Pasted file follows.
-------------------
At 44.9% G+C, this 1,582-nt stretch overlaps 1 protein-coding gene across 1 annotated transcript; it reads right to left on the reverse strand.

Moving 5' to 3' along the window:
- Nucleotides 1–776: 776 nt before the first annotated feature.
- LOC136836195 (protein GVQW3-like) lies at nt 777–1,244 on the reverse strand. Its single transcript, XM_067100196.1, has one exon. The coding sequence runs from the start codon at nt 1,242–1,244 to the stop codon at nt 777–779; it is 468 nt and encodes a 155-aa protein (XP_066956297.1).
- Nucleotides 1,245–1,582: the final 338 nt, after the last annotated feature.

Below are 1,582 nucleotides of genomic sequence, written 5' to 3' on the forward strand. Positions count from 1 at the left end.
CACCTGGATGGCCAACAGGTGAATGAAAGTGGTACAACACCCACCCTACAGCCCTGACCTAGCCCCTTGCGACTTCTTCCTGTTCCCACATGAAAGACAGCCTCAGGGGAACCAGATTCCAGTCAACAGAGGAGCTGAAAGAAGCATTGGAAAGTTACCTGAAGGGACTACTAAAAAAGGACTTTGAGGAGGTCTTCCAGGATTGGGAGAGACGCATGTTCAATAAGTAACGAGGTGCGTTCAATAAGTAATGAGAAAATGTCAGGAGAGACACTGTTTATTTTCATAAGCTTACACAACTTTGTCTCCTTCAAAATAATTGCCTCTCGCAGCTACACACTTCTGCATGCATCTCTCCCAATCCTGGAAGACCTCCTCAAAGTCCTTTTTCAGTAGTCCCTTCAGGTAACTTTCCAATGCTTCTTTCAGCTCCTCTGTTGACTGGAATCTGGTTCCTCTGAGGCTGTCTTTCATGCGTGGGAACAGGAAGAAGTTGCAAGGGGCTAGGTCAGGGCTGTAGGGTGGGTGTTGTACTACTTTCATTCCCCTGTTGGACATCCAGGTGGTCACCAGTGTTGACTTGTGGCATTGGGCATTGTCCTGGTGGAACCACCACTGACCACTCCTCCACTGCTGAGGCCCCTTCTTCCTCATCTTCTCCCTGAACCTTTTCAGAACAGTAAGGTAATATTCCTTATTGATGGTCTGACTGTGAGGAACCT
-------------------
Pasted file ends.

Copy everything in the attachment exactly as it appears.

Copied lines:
At 44.9% G+C, this 1,582-nt stretch overlaps 1 protein-coding gene across 1 annotated transcript; it reads right to left on the reverse strand.

Moving 5' to 3' along the window:
- Nucleotides 1–776: 776 nt before the first annotated feature.
- LOC136836195 (protein GVQW3-like) lies at nt 777–1,244 on the reverse strand. Its single transcript, XM_067100196.1, has one exon. The coding sequence runs from the start codon at nt 1,242–1,244 to the stop codon at nt 777–779; it is 468 nt and encodes a 155-aa protein (XP_066956297.1).
- Nucleotides 1,245–1,582: the final 338 nt, after the last annotated feature.

Below are 1,582 nucleotides of genomic sequence, written 5' to 3' on the forward strand. Positions count from 1 at the left end.
CACCTGGATGGCCAACAGGTGAATGAAAGTGGTACAACACCCACCCTACAGCCCTGACCTAGCCCCTTGCGACTTCTTCCTGTTCCCACATGAAAGACAGCCTCAGGGGAACCAGATTCCAGTCAACAGAGGAGCTGAAAGAAGCATTGGAAAGTTACCTGAAGGGACTACTAAAAAAGGACTTTGAGGAGGTCTTCCAGGATTGGGAGAGACGCATGTTCAATAAGTAACGAGGTGCGTTCAATAAGTAATGAGAAAATGTCAGGAGAGACACTGTTTATTTTCATAAGCTTACACAACTTTGTCTCCTTCAAAATAATTGCCTCTCGCAGCTACACACTTCTGCATGCATCTCTCCCAATCCTGGAAGACCTCCTCAAAGTCCTTTTTCAGTAGTCCCTTCAGGTAACTTTCCAATGCTTCTTTCAGCTCCTCTGTTGACTGGAATCTGGTTCCTCTGAGGCTGTCTTTCATGCGTGGGAACAGGAAGAAGTTGCAAGGGGCTAGGTCAGGGCTGTAGGGTGGGTGTTGTACTACTTTCATTCCCCTGTTGGACATCCAGGTGGTCACCAGTGTTGACTTGTGGCATTGGGCATTGTCCTGGTGGAACCACCACTGACCACTCCTCCACTGCTGAGGCCCCTTCTTCCTCATCTTCTCCCTGAACCTTTTCAGAACAGTAAGGTAATATTCCTTATTGATGGTCTGACTGTGAGGAACCT